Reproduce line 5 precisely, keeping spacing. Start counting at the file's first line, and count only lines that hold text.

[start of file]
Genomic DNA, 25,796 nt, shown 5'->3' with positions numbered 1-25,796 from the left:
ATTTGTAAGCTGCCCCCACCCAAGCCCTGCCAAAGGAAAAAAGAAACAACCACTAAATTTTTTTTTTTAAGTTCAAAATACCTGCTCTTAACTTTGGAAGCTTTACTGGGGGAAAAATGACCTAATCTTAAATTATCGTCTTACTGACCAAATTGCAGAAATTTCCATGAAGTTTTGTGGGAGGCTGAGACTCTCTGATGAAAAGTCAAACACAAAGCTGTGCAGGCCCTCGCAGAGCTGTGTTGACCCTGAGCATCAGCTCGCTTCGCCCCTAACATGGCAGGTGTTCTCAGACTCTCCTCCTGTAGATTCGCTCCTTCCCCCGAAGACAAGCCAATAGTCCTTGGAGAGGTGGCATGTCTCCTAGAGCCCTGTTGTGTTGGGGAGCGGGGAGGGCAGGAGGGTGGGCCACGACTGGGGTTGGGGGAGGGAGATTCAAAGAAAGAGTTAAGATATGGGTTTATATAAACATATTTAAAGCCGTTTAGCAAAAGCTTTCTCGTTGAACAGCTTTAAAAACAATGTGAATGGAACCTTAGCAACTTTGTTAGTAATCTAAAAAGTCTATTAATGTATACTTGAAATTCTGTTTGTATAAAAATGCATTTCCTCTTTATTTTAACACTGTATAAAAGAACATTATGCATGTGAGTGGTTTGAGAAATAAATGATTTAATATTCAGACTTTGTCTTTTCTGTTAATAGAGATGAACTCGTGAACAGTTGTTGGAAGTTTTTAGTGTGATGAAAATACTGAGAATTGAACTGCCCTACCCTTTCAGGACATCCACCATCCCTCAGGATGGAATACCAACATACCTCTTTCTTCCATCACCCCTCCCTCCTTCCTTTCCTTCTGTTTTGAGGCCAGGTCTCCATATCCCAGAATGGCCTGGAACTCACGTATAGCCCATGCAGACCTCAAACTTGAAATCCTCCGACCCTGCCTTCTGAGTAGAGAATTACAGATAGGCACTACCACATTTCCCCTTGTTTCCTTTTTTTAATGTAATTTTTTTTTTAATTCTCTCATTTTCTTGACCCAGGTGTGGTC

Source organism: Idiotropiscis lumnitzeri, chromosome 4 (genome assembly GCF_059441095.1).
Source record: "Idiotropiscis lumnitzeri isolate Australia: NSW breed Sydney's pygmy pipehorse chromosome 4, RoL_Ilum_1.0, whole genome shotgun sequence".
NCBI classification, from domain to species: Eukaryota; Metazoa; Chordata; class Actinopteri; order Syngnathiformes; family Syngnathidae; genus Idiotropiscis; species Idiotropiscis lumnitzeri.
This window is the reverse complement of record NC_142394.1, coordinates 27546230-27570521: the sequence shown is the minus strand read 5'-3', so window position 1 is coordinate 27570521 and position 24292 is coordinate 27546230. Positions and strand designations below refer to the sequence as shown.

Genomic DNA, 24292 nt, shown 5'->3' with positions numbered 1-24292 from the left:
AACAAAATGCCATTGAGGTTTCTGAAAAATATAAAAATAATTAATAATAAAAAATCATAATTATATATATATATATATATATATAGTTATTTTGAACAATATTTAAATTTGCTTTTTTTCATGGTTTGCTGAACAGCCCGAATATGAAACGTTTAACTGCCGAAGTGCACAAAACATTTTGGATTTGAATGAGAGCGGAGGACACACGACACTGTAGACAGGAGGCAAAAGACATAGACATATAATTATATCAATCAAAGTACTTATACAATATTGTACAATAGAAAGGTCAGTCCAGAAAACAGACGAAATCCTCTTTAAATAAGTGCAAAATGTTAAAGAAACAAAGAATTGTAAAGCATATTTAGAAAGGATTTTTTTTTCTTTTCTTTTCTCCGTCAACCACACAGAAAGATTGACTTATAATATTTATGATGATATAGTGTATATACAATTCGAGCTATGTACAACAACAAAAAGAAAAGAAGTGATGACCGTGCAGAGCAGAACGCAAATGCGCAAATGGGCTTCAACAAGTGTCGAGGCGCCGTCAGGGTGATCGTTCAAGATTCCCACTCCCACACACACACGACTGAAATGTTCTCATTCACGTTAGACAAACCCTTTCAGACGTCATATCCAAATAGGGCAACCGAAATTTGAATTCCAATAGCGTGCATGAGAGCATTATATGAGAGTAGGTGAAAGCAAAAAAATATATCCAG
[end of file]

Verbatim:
NCBI classification, from domain to species: Eukaryota; Metazoa; Chordata; class Actinopteri; order Syngnathiformes; family Syngnathidae; genus Idiotropiscis; species Idiotropiscis lumnitzeri.